Title:A Plain Letter to the Lord Chancellor on the Infant Custody Bill .
Author:Norton, Caroline Sheridan, 1808–1877.
Source:London : James Ridgway, 1839. 124 p.Genre:lettersprose
Subject:Children–Legal status, laws, etc.–Great BritainInfants–Legal status, laws, etc.–Great BritainParent and child (Law)–Great Britain
But even this injustice, gross as it is that a woman should be virtually tried and virtually condemned, while she is in fact deprived of the power of rebutting the slanders brought against her, even this injustice will not be held by women to equal that which they endure with respect to their children. A woman may bear cheerfully the poverty which anomalies in the laws of property may entail upon her; and she may struggle patiently through such an unjust ordeal of shame as Lord Brougham described; but against the inflicted and unmerited loss of her children she cannot bear up; that she has not deserved that blow, only adds to its bitterness: it is the master feeling of her life; the strong root of all the affections of her heart; and, in spite of the enumeration of every real or fancied grievance incidental to her position, she will still hold that injustice to stand foremost, distinct, and paramount above them all. She is not left to the exercise of despotic power on the part of her husband as regards property, for the law compels him to provide for her; she is not left to his despotic power in the matter of personal violence and cruelty, for she can obtain a divorce, though it be only a divorce â mensâ et thoro. It is in the single point of her children that she is entirely without remedy: it is in the single point of her children that her innocence or her ill‐usage avail nothing: how then can this be rated with instances in which it is expressly understood that she will be protected if she can prove herself blameless and ill‐used! I do not say that, in spite of this understand‐page: 12ing, there may not be very many cases of great injustice and suffering in these other instances, which the law cannot or does not touch; but I assert that it is not intended or admitted that women shall be without remedy in these cases: on the contrary, there is an attempt at protection; and there is no attempt at protection in such cases as would come under the Infant Custody Bill.
The principal objections which have been urged against establishing such a power of protection as would enable separated mothers to appeal successfully to courts of law, are as follows:—
I. That it would encourage and increase separations between married couples, by removing the great check which the knowledge of the loss of her children at present imposes on the wife.
II. That it would be impossible to carry such a measure into execution from the difficulty the courts would have in deciding domestic quarrels, and the determined resistance which would be made by fathers to legal interference in such matters.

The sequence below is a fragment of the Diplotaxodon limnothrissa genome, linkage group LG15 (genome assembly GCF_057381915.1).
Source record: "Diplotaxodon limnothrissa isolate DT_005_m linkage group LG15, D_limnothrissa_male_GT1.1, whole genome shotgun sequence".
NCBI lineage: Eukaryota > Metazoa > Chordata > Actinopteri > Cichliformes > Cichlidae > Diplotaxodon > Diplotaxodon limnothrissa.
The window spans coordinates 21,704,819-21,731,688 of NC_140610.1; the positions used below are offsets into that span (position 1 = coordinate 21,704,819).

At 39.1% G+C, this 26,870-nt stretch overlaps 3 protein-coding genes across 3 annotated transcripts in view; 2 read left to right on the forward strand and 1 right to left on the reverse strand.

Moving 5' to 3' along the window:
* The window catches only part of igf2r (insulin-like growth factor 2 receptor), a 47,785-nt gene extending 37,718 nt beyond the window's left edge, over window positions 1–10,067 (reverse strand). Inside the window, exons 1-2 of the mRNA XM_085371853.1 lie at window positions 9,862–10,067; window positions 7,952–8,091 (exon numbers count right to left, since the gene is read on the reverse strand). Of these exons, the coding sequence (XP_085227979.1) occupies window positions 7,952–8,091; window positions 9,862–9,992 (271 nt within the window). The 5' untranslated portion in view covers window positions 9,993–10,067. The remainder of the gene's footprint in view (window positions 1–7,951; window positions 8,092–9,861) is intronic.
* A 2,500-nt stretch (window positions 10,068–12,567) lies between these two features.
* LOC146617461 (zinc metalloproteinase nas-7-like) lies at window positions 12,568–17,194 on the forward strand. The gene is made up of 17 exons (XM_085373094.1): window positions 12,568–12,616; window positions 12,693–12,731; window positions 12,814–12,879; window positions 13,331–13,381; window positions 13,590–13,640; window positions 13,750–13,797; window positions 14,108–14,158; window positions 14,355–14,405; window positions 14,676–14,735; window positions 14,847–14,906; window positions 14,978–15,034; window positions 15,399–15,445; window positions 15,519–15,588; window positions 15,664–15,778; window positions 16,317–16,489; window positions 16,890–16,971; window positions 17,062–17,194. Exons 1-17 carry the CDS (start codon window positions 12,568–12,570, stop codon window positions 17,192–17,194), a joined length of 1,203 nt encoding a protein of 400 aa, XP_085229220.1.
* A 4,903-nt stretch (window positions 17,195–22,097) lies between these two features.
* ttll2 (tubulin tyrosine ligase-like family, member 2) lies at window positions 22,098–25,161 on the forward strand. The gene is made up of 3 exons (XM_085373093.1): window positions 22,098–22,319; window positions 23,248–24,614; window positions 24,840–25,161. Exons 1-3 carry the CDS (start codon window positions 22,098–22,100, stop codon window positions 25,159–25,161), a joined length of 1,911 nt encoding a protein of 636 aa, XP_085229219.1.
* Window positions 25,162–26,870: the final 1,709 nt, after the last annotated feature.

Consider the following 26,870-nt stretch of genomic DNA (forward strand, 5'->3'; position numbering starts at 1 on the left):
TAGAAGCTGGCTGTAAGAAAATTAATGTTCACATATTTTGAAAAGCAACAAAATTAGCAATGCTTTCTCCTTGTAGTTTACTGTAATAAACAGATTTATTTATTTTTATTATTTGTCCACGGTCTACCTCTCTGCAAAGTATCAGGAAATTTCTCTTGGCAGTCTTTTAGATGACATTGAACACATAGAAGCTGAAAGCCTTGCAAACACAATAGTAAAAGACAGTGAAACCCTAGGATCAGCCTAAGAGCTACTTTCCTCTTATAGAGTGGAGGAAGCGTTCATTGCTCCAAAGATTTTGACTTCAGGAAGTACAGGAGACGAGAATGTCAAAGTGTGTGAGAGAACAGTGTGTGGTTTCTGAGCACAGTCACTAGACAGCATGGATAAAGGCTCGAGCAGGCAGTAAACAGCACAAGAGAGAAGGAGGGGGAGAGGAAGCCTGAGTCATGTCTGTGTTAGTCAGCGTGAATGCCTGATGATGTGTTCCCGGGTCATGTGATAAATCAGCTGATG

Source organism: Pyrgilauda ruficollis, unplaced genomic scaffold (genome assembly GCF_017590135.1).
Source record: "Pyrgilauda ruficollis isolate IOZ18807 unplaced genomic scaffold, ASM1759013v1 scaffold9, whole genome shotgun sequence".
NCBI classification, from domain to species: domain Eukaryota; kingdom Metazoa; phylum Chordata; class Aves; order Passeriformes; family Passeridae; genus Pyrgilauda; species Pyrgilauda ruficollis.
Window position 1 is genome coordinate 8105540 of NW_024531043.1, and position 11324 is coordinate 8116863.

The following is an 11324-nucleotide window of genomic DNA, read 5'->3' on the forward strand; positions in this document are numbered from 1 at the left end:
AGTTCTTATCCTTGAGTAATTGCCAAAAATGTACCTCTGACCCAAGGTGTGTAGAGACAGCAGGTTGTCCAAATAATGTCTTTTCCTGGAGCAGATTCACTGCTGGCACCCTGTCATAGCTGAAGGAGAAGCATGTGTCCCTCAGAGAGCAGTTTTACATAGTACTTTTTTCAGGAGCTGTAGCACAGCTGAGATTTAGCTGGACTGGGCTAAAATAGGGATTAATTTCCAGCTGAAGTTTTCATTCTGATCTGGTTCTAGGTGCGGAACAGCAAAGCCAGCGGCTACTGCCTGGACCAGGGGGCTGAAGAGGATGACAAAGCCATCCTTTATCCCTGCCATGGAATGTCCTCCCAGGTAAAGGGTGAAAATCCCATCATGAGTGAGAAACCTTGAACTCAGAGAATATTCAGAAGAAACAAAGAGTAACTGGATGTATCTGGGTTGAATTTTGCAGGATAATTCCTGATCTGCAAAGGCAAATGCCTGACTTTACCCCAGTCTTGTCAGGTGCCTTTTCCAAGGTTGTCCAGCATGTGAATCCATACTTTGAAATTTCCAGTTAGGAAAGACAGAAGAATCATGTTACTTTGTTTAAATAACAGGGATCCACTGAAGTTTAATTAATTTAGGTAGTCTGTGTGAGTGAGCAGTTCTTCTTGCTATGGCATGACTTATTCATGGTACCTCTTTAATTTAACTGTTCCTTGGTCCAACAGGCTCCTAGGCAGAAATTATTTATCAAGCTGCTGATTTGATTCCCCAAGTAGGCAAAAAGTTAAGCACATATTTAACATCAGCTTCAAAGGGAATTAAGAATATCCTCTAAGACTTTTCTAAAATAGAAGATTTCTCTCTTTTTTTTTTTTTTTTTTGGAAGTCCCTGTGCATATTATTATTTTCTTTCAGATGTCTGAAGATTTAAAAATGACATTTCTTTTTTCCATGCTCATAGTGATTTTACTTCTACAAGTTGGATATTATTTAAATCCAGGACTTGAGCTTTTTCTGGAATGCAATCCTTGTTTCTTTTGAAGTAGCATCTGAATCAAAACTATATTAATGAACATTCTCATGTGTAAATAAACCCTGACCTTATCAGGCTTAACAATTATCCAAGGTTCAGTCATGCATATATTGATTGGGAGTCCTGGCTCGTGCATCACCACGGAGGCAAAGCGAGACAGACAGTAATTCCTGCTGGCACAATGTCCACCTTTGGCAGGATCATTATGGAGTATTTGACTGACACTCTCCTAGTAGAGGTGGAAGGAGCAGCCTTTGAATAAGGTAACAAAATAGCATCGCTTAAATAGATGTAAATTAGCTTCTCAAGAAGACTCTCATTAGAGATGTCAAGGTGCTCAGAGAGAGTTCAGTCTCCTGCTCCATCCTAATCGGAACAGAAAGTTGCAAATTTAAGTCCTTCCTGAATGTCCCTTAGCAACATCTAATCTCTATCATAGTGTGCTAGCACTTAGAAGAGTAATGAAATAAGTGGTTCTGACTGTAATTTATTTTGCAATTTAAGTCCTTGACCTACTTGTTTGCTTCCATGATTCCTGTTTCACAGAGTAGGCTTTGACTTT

III. That the result of access (if it could be enforced against the will of the father,) would probably, if not certainly, be the abduction of the children, whom the mother would thus have an opportunity of carrying away.
IV. That as the decisions would be grounded on affidavits made by the suffering party, it would afford a temptation to perjury; and that a woman who was guilty, though not convicted of misconduct, might obtain access by these affidavits.page: 13
V. That it will render reconciliations less probable.
VI. That it will disturb the education of the children under the father’s exclusive care.
There are other, more technical objections, such as the number of judges who were to have this power of decision; which Lord Lyndhurst met, by stating it to be his intention to confine the power to the three Equity Judges. These I shall pass over in silence, as being objections merely to the form of the measure of protection; and proceed to review in order those which are against the spirit of such a measure.
I. The first objection, namely, that ALLOWING ACCESS WILL ENCOURAGE SEPARATIONS, by removing the check which the knowledge of the loss of her children has hitherto imposed on the wife, is easily and decisively answered. That check cannot be said to be removed which never existed; and it is certain that so far from women in general being aware, that by separating themselves from their husbands they also eternally separated themselves from their children; the general impression was (not only among women, but among two‐thirds of those who are now called to legislate upon this question), that until seven years of age the mother could claim the sole custody of her infant, and that after that age circumstances would regulate her intercourse with it. Till the painful disclosures consequent on the discussion of this Bill, were made; it never was publicly known or understood that the father had a right to deprive his wife of her infant